That would be the CIMS directory. It contains information on mail services, office services, the library, and various faculty committees, as well as contact information for everyone in the building. A paper copy can be obtained from Larry Cohen in Room 819. It is very important that you keep your contact information up to date in the directory.
Q: How do I find somebody's phone number or e-mail address?
Look it up in the CIMS directory, a paper copy of which can be retrieved from Larry in Room 819.
Q: Is it possible to reserve lounge/classroom space in the building?
Yes, just visit the CIMS Classroom Calendar to view the schedule for each of the classrooms. Once you've found a time slot and location you like, just e-mail Jude Ali and he'll book it for you.
Q: To whom should I report needed repairs such as leaky faucets, burnt-out light bulbs, etc.?
Call the building office at extension 8-1001, or contact Jude Ali in Room 820. You can also e-mail firstname.lastname@example.org and tell them where you are and what you need.
Q: Where's a good place to hang out in the building?
The 13th floor lounge of course! It's a great place to have lunch, do homework, grade exams, nap on the couches or get something to eat. The snack bar is open on weekdays until 4:30, and there's filtered water, hot water and a microwave available. In addition to this and sweeping views of the city the lounge also offers a piano for the musically inclined, which can be used to keep students in the 1302 classroom awake.
Employee Meal Plan
Q: Is there an on-campus meal plan to take advantage of as a graduate student?
Yes, and there is a nice discount for the meal plan. It can be used in any of the many dining halls on campus (information here). To sign up go here. Take care to note that 'dining dollars' is not the same thing as 'campus cash' and can only be used in certain locations (for instance, the on-campus Starbucks).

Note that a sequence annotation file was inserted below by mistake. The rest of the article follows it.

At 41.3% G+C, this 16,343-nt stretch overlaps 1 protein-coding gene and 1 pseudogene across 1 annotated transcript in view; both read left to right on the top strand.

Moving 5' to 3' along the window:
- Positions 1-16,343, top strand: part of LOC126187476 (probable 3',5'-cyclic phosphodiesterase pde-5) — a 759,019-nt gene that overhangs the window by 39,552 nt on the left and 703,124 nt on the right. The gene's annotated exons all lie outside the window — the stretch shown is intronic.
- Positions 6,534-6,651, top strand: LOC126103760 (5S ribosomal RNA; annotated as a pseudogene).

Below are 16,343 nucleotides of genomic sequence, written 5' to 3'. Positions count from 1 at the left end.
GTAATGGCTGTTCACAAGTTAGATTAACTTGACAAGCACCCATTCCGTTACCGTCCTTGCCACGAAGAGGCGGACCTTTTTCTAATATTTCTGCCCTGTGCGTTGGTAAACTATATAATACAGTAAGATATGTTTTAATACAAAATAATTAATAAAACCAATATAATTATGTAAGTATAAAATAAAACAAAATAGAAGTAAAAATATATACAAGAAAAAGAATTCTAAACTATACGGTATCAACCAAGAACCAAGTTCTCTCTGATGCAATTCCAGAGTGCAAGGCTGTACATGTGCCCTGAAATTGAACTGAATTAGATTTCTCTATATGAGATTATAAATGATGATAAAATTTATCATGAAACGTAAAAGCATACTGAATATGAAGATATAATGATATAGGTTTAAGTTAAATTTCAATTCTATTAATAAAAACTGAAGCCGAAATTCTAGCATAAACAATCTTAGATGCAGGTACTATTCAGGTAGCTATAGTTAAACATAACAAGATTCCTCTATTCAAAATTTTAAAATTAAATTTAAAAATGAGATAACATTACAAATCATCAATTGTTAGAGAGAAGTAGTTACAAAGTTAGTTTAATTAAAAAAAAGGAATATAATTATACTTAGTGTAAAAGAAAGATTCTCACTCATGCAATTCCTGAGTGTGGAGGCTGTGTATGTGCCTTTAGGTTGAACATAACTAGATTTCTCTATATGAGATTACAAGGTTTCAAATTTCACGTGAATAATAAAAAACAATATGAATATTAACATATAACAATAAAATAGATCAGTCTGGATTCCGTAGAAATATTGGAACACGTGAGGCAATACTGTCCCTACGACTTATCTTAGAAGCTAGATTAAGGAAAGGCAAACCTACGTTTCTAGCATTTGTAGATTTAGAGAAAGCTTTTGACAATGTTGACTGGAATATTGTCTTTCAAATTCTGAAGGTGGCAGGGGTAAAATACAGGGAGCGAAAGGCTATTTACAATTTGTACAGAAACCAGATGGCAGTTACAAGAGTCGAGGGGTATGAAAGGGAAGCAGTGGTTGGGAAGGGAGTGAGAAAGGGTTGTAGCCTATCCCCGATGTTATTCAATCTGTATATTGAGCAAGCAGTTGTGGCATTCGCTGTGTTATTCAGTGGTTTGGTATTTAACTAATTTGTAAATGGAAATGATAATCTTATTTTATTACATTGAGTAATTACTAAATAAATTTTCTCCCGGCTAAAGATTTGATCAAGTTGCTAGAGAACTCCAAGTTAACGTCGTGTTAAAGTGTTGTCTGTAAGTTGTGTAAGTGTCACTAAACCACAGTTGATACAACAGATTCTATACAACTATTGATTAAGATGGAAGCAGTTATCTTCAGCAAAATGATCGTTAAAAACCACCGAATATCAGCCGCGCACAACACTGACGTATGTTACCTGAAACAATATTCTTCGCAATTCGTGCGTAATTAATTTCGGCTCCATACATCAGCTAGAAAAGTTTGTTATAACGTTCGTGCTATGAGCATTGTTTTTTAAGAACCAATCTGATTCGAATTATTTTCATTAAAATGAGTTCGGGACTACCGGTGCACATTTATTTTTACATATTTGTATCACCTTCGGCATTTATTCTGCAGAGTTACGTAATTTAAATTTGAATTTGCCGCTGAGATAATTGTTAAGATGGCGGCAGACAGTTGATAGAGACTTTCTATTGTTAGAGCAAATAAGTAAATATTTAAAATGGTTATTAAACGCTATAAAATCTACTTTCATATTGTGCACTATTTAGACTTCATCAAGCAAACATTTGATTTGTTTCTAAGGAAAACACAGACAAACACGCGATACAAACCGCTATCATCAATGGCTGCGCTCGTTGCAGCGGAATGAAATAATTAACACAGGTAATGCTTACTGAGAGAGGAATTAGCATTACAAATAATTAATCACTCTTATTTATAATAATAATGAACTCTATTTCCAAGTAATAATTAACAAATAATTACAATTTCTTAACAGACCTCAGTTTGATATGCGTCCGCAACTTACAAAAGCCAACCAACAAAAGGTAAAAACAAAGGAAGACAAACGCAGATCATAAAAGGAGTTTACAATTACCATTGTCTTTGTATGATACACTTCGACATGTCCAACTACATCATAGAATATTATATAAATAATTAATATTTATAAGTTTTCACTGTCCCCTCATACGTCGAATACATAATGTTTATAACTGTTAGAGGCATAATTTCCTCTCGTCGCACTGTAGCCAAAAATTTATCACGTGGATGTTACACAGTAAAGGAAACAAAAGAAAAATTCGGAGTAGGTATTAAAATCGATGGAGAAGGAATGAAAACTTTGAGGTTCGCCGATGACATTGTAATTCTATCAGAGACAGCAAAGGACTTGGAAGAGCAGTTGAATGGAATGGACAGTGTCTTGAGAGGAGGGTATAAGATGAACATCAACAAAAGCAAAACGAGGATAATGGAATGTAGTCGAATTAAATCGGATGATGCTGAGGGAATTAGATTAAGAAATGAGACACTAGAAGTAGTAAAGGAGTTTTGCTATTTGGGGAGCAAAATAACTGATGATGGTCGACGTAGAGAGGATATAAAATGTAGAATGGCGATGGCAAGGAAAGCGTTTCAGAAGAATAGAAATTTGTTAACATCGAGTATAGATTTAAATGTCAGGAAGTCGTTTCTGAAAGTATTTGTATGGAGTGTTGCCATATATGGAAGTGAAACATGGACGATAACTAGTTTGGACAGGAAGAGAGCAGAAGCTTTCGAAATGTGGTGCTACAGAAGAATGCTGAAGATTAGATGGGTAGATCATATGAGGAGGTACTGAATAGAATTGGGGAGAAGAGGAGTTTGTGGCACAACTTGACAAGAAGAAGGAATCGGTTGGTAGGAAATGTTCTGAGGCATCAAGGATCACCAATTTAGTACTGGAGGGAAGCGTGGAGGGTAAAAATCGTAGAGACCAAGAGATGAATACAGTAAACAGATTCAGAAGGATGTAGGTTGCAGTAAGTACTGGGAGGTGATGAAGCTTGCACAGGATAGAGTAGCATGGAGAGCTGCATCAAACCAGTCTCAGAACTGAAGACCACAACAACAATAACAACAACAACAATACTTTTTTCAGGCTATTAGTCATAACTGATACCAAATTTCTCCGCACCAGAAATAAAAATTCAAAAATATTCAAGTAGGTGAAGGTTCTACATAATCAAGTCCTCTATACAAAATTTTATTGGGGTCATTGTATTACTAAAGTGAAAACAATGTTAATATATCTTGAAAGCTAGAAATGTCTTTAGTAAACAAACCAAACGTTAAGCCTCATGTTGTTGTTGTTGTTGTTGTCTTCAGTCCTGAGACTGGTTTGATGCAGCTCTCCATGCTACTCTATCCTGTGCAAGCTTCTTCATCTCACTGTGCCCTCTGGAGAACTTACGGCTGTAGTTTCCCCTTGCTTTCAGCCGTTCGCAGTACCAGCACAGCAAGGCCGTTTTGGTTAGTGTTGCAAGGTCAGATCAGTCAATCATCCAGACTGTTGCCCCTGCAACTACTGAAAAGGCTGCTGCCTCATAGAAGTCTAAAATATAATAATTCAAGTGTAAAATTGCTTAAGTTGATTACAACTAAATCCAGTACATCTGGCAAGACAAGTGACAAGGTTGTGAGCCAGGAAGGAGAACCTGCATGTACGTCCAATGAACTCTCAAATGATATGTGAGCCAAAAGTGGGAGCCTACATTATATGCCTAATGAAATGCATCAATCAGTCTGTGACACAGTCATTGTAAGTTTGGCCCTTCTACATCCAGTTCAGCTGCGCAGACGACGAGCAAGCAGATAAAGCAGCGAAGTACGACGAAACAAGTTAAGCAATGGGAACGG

Q: Is fun allowed in the math department?
Of course! It's an extremely fun place to be, and quite frankly if you're not having fun you're working too damn hard.
Q: How exactly is the department fun?
First of all it's a very relaxed atmosphere. No one takes themselves too seriously and everyone is very friendly. As much as the students are committed to their studies they also like kick back and enjoy life. Some specific examples of fun activities include:
- A weekly Happy Hour at one of the neighbourhood's drinking establishments
- In December a holiday party in the 13th floor lounge with good food and dancing
- Breakfast Club every week, featuring free bagels and light conversation
- Music at CIMS in the 13th floor lounge
- Weekly grad student tea featuring all sorts of sandwiches, cookies, pastries, cakes, and other scrumptious items. Tea too.
Of course all this fun doesn't organize itself. It requires a constant supply of steadfast volunteers to keep it going. So when the call goes out for help with these activities consider lending a hand. Or, if you have ideas for other events that might be fun take the initiative and organize them yourselves.
Q: How do I find out about all this fun?
The best way is by word of mouth. Announcements are sometimes posted around the building too. Another good source is the fun-at-cims mailing list, which keeps students informed about various events and gives them the opportunity to find others with similar interests. In the past it's been used to organize athletics teams, music outings, chess tournaments, etc. Join up and you can have the fun delivered right to your e-mail address!
Q: This town is fun but also expensive. Is there a way that poor students can entertain themselves cheaply?
As a matter of fact there is! NYU Ticket Central is the university's clearinghouse for discounted tickets to a wide variety of attractions. Anyone with a valid NYU ID can take advantage of this service and enjoy the best the city has to offer at reduced rates. Tickets are made available for Broadway shows, baseball games, Philharmonic concerts, etc., and they also have sell vouchers for cheap movies, Double Decker Bus Tours and the CityPass. They also have a comprehensive listing of free events throughout the city. The best way to stay informed of their fantastic deals is to join the mailing list by sending a blank e-mail to email@example.com.
Outside of NYU there are many other excellent sources:
Q: Where around CIMS is a good place to see a movie?
There's theaters all around. There's one in Union Square, another on Third Avenue and 11th Street, independent films three blocks south of Courant at the Angelika Film Center on Mercer and Houston, and much more. Vouchers for cheap tickets can be purchased at NYU Ticket Central. NYU's own Cantor Film Center on East 8th Street and University Place also offers cheap flicks.